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It is easy to believe that the future is a consequence of a number of external driving forces. Just for the overview we can collect them under the headlines Social factors (soc), Technological factors (tech), Economical Factors (econ), Ecological Factors (ecol) and Political Factors (pol).

If we describe it as a mathematical function for how the society of tomorrow (SofT) will turn it might look like this

SofT = f(soc, tech, econ, ecol, pol)

Unfortunately this is completely misguided and even completely wrong. The most important parameter is missing: our own approach to what is unfolding. Our approach will frame how we see what is happening, how we react to it, which choices we make and will consequently have more impact on the future than all the other factors.

If our approach is A the mathematical function really looks like:

SofT = A * f(soc, tech, econ, ecol, pol)

And herein lies the greatest challenge. We need to have more conversations about what we want with our societies and organizations. Especially in complex and transformative times our own approach and our choices is what will have the greatest ramification on our future.

Only days before(!) Donald Trump is inaugurated as POTUS the US Nation Intelligence Council released a public report on the future which underlines their views of the uncertainties which will shape the next 20 years. The timing of the release of an open intelligence report is of course a whole discussion in itself.

What caught my eye was the formulation of the critical uncertainties formulated in the executive summary in the report:

Yet this dreary near future is hardly cast in stone. Whether the next five or 20 years are brighter—or darker—will turn on three choices:

  • How will individuals, groups, and governments renegotiate their expectations of one another to create political order in an era of empowered individuals and rapidly changing economies?
  • To what extent will major state powers, as well as individuals and groups, craft new patterns or architectures of international cooperation and competition?
  • To what extent will governments, groups, and individuals prepare now for multifaceted global issues like climate change and transformative technologies?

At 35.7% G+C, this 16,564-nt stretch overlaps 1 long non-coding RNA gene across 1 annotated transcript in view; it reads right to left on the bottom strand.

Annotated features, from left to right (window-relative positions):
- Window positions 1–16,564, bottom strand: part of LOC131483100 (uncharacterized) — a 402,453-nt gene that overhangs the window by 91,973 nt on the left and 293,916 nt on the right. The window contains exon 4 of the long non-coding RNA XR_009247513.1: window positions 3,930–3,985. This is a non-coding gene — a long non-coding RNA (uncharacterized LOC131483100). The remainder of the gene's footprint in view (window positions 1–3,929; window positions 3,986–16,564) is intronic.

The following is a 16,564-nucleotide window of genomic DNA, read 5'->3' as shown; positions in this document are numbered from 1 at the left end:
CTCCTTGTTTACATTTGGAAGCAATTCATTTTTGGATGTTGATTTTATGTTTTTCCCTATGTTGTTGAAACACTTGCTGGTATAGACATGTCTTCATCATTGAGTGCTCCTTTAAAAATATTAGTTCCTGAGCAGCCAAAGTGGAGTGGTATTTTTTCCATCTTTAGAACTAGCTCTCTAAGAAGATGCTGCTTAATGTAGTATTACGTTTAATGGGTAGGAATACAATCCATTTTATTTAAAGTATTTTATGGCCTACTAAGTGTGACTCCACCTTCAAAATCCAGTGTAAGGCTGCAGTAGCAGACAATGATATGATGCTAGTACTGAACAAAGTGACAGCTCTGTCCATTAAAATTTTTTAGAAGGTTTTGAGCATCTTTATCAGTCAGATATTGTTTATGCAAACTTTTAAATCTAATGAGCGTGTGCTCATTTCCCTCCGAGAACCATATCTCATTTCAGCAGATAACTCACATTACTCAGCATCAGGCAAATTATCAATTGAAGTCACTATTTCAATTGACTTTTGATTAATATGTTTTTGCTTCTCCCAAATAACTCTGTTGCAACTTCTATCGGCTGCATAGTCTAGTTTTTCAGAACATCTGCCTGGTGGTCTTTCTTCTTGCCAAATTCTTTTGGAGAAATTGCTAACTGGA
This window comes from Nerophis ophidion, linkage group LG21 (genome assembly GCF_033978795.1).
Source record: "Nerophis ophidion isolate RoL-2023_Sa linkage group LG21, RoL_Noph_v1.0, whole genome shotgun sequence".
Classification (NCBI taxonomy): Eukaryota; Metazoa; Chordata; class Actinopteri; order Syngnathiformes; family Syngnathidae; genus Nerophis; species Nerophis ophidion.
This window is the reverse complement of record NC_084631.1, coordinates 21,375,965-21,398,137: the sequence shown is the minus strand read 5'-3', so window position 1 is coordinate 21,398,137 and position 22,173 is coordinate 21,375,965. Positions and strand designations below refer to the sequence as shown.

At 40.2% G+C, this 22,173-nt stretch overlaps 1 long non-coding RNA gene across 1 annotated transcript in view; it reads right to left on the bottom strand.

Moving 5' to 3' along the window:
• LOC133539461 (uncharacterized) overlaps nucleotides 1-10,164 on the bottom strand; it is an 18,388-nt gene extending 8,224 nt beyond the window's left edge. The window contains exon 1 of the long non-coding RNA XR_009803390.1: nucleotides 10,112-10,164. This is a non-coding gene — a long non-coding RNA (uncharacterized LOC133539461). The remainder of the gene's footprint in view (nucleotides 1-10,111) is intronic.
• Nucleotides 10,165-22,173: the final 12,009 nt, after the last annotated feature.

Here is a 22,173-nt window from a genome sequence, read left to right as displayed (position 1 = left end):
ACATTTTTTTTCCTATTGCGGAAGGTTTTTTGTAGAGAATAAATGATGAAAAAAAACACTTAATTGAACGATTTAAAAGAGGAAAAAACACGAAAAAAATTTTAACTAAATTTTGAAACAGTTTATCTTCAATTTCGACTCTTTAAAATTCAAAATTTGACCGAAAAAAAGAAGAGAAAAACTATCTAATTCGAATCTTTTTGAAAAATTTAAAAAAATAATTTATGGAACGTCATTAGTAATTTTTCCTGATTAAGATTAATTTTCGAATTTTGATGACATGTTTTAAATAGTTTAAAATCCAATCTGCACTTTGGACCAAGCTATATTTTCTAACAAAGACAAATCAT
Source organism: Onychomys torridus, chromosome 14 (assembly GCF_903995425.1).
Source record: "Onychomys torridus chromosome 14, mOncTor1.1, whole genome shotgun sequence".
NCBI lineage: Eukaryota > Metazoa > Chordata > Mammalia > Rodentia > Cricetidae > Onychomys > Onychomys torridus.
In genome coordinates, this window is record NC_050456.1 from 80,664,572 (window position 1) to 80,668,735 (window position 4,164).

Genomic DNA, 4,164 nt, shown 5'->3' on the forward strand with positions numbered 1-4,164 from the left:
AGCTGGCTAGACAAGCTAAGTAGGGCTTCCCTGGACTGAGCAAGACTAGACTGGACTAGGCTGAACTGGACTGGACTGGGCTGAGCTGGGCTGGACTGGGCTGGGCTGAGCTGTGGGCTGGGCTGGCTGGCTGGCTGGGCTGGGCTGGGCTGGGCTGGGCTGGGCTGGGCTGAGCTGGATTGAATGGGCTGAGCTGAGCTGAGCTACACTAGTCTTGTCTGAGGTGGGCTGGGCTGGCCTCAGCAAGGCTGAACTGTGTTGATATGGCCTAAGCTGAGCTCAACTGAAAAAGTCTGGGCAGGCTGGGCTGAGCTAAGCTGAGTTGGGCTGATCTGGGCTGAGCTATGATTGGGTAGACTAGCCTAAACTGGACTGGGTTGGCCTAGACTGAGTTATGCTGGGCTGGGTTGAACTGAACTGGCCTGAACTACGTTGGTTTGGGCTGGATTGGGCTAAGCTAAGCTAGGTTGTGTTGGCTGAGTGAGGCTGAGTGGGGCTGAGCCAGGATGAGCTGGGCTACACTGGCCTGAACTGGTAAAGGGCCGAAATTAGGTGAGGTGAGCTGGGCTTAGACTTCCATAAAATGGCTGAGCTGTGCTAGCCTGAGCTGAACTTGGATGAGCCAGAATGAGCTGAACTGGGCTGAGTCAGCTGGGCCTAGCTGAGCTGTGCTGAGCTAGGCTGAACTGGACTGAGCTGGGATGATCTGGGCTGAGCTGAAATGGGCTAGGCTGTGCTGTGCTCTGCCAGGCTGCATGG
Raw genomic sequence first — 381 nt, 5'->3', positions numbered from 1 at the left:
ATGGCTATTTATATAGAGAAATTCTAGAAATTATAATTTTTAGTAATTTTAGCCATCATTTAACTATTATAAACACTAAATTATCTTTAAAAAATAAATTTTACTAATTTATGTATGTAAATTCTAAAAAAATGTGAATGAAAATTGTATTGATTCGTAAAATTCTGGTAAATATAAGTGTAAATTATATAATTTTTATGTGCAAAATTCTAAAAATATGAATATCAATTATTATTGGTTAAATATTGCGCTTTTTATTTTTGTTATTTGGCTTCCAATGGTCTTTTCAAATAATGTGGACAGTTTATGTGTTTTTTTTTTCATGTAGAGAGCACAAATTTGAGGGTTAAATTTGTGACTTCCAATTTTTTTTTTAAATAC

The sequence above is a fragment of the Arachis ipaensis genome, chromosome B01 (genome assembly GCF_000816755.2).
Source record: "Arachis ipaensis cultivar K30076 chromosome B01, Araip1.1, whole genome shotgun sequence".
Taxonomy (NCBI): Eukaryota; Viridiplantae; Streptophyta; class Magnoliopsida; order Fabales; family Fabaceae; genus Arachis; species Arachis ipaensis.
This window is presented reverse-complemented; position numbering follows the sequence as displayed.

If the stability of the last century was built around the Westphalian model as the organizing principle, the dominance of US as the dominant economic and military state and the relative stability and predictability when it comes to the environmental and technological changes it is not the case any more.

In my thinking I have been sketching about how we could perceive what happened in 2016 with this little sketch. At least the sketch will point out to us that we need a new model to understand where we are heading next...

It is not yet finished but may work as a model for a discussion about where we are and what is happening.

The report can be downloaded here.

After a turbulent year like this we all deserve a calm and relaxing Christmas holiday. Even if we need virtual means to shut off the increasingly uncertain world around us...

Merry Christmas & Happy New (Virtual) Year!!

Looking back on what I wrote about some time ago I found a text I wrote in 2005 about how the European project might crash. The context then was the French riots which sent an echo throughout Europe.

I often find it interesting to read foreigners who observe and comment on your own behavior. In Peter Schwartz’s recent book Inevitable Surprises there is a chapter on the great flood of people who are moving and challenging societal systems everywhere. Among other things he is contrasting United States which is built around immigration with Europe which is not. He notes that Europeans have much more trouble with assimilation of immigrants and suggests that one of the reasons for this is the basic social model which is built around the idea of a small closed society, not unlike a large family, where everybody is involved, via the state, to help the less fortunate members. Immigrants are then shifting the balance and change the gameplan and are consequence not viewed as being part of the society. Most European countries keep immigrants separate from the balance sheet for as long as possible. Maybe hoping that the problem will disappear by itself. This has resulted in large groups of sometimes even well educated people not being able to enter the labour markets, which in turn has created a massive segregation.

Dramatically increased immigration into a society which is regarded as a balanced and closed system is shifting the balance and is therefore predetermined to generate a lot of problems. Schwartz points at the possibility that the immigration problem could be one of the biggest uncertainties when it comes to keeping EU together. A possible sequence of events for an EU collapse could look like this